Fig. 1. Height of the second maximum of the autocorrelation signal respect to the number of slits in the ZRC. The ZRC has 50 elements. The continuous graph is the reached with the optimization and the dotted one is a lower bound calculated theoretically.
Fig. 2. Six of the 136 autocorrelation signals found by the algorithm with n=50 and s=25. The value of the second maximum is S1 =11.
Fig. 3. Six of the 136 ZRC’s found by the algorithm with n=50 and s=25.

### Equations (17)

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$c = [ c 0 , c 1 , c 2 , … , c n ]$
$t ( x ) = ∑ j = 0 n c j rect ( x − j b )$
$rect ( x ) = { 1 if ∣ x ∣ < 1 2 , 0 if ∣ x ∣ ≥ 1 2 .$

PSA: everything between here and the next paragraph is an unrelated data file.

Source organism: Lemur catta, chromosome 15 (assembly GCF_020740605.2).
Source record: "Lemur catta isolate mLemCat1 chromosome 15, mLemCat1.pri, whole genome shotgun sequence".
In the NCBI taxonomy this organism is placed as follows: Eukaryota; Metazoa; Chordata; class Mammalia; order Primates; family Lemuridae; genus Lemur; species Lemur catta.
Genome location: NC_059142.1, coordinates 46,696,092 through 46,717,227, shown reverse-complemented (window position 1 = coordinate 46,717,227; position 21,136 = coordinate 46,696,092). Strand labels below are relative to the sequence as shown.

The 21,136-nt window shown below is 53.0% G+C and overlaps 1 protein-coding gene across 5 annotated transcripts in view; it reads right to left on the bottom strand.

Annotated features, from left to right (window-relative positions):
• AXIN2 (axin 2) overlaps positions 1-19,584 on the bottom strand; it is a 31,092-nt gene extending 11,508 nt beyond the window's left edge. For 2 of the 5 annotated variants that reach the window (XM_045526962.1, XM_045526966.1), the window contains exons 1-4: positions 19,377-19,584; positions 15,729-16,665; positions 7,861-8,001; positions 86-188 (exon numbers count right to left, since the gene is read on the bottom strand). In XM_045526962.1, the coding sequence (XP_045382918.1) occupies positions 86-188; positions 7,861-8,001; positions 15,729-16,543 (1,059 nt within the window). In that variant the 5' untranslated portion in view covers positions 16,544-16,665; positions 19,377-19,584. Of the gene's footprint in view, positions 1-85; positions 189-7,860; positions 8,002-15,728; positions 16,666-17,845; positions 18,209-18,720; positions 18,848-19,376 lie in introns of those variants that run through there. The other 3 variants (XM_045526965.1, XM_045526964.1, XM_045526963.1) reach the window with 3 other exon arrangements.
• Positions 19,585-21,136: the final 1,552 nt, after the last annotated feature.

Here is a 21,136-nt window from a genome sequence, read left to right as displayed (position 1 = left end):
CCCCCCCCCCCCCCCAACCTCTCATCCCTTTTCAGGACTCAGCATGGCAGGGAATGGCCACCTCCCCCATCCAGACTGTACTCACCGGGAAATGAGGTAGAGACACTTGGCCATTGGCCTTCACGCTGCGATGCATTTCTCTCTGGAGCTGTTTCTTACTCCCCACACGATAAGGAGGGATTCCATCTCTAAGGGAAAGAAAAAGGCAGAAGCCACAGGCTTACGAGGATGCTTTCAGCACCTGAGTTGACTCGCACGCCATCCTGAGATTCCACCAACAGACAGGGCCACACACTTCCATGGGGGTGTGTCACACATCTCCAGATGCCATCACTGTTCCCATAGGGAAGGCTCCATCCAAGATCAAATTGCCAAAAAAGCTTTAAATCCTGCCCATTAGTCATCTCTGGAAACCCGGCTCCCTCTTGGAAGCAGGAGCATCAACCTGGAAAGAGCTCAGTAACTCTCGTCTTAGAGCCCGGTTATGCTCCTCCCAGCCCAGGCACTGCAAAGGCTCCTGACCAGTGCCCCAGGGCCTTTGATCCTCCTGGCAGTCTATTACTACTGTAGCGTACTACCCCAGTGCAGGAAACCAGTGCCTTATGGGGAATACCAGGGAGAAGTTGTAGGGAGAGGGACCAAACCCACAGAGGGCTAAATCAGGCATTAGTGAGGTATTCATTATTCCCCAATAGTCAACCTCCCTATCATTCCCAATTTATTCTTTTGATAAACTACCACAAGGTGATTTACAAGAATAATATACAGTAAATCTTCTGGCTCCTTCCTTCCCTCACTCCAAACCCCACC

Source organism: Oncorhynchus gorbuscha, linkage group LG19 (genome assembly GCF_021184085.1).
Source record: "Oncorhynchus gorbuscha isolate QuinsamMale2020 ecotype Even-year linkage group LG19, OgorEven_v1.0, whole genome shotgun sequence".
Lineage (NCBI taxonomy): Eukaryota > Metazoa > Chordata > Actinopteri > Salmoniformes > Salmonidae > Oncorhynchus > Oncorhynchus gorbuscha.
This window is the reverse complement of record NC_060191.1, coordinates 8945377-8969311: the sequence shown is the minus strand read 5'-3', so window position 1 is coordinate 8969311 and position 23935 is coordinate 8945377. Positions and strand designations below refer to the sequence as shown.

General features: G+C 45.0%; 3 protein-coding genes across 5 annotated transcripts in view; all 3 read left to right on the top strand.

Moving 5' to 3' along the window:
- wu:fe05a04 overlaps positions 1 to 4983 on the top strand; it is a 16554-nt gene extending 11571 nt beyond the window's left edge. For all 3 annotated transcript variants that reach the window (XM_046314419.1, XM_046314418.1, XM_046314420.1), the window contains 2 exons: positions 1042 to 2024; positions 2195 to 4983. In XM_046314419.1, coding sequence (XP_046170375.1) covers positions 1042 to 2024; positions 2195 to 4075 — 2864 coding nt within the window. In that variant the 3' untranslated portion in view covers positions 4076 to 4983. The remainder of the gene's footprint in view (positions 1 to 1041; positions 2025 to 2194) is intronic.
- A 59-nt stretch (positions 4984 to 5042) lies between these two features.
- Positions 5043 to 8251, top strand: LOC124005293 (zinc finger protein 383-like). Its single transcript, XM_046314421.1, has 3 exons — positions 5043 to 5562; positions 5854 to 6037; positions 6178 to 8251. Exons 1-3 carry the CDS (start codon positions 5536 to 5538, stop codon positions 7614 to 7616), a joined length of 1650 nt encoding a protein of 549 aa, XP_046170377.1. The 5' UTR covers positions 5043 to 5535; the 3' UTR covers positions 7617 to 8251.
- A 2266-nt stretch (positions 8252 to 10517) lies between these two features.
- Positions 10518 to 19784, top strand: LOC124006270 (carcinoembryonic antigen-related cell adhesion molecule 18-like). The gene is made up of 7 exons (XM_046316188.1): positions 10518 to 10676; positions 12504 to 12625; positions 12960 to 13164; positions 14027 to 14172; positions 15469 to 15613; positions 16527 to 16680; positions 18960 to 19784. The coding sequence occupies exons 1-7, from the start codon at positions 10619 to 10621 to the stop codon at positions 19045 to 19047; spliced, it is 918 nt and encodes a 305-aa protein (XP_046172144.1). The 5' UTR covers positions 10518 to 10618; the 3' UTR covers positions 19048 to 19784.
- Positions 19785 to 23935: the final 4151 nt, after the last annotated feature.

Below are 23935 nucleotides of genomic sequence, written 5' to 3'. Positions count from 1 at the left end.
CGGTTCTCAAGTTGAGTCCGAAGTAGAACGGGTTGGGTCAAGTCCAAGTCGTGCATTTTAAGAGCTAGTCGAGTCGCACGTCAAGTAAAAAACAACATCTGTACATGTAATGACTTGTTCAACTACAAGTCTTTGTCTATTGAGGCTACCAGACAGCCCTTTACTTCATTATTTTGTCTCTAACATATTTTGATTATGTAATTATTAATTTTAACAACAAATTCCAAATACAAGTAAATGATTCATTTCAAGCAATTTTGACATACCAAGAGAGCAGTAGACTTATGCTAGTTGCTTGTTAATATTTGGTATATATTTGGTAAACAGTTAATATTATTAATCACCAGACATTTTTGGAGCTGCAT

$S ( τ ) = ∫ − ∞ + ∞ t ( x ) t ( x − τ ) dx = ∑ j = − n n a j · Λ ( τ − j b )$
$Λ ( x ) = { 1 − ∣ x ∣ if ∣ x ∣ ≤ 1 0 if ∣ x ∣ > 1$
$a k = a − k = ∑ j = 0 n − k c j c j + k , k = 0 , 1 , … , n .$
$S ( kb ) = S k = a k , k = 0 , 1 , … , n .$
$K = σ S 0 ,$
$σ ≥ [ ( 2 n + 1 ) − ( 2 n + 1 ) 2 − 4 n 1 ( n 1 − 1 ) ] 2 .$
$min x f ( x )$
$L x ≤ x ≤ U x$
$LB ≤ A · X ′ ≤ UB$
$x i ∈ I integer .$
$f ( c ) = max { S 1 , … , S n } , S k = ∑ j = 0 n − k c j c j − k$
$[ 0 , … , 0 ] ≤ c ≤ [ 1 , … , 1 ]$
$n 1 L ≤ [ 1 , … , 1 ] · [ c 1 ⋮ c n ] ≤ n 1 U$
$c ∈ ℤ n + 1$